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Worthy Women Recovery Home

Worthy Women Recovery Home director Sonshine Troche, left, cuts the ribbon while board member Laura Francesconi holds it during the opening of the home last June.

LAPORTE — It took years of fundraising, not to mention recovery from a fire, but a home helping women fresh out of jail stay off drugs and lead productive lives is about to have its first graduation.

Three residents of Worthy Women Recovery Home at 1001 Maple Ave. are scheduled to graduate June 8 for completing a regimented faith-based program.

There are six residents at the home one year after it first opened, with room to add eight more occupants as more funding becomes available.

The public is invited to the graduation ceremony to support the graduates and learn how the home functions and its plans for expansion.

"We want the community to see that we're very strategic in what we want to do next. We want to grow this organization," founder and executive director D.E. Sonshine Troche said.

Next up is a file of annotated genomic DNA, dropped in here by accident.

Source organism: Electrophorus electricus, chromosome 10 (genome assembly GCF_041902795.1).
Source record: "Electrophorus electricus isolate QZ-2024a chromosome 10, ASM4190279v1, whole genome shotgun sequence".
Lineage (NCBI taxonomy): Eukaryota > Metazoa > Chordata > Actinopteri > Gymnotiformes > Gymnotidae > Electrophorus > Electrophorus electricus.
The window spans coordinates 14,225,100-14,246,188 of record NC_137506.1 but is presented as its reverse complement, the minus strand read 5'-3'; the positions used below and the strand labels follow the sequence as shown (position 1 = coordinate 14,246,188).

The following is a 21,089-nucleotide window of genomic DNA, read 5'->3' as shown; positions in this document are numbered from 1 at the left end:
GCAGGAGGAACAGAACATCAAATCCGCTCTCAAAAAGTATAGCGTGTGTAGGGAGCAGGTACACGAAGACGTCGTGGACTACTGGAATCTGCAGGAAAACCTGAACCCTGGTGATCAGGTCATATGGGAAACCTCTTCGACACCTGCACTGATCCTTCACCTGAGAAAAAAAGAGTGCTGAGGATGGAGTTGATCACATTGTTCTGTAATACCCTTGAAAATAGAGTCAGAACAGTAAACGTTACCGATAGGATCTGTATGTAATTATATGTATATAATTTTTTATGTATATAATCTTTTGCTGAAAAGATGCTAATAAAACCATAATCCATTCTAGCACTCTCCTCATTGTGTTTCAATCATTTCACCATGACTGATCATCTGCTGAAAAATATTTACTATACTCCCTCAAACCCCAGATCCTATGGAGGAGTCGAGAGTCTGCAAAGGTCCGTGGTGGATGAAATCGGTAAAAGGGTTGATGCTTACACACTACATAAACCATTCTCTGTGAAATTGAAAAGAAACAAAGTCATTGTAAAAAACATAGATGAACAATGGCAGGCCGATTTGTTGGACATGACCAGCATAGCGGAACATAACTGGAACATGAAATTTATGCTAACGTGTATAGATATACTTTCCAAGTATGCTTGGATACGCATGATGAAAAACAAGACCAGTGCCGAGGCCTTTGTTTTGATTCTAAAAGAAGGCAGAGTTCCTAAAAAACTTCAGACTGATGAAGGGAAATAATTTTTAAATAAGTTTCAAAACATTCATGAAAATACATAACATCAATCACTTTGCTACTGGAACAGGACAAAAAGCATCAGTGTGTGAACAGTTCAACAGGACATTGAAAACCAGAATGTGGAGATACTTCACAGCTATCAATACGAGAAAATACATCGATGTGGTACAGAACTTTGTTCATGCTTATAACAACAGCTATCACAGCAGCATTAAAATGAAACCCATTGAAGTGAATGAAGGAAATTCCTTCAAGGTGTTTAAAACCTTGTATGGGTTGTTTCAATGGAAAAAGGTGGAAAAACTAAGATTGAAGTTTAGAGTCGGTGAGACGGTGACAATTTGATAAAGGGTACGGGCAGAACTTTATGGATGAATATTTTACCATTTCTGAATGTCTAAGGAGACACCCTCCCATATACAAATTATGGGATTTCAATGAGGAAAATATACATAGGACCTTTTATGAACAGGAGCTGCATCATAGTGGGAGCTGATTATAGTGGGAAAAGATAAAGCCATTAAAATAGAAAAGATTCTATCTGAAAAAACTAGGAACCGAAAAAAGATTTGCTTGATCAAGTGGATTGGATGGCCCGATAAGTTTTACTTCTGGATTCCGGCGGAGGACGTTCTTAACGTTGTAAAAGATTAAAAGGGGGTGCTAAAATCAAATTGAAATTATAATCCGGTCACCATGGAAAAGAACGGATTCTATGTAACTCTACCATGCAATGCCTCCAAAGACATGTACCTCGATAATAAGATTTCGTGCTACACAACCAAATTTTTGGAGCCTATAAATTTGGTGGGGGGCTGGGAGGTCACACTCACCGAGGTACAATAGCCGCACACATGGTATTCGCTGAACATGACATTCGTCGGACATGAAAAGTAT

More than 500 volunteers were involved in the 2011 purchase of the 115-year-old structure and extensive remodeling of its 4,800 square feet. The effort was funded with $600,000 in donations and proceeds from various fundraisers.

Troche said there's a strong emphasis on residents furthering their education, learning the value of hard work, accepting responsibility and illustrating what their lives can become after letting go of past bad experiences.

Each resident pays $125 a week for their stay, which varies from six months to two years, depending on need. They must be employed.

Donations, fundraising and applying for grants happens constantly to cover the remainder of the operating costs at a facility that receives no tax money, Troche said.

One of the goals is to add more sponsors to offset the residents' expenses, which can be a lot to bear when saddled with other costs ranging from child support and court fees to even auto insurance.

Until now, Troche has been the only paid worker, but there's now enough funding to hire one of the volunteers to work full time.

"We want to have more women being able to come in. We want to be able to do bigger and greater things. We want to create some sustainability because the addiction problem and the overdose problem is not going away," Troche said.

In November 2015, just months away from opening, a fire caused substantial damage to the kitchen and other areas on the main level. Donations of money and labor, along with insurance compensation, made fixing the damage possible.

The home accepts women from LaPorte County Jail, the Indiana Women's Prison and other institutions when applicable.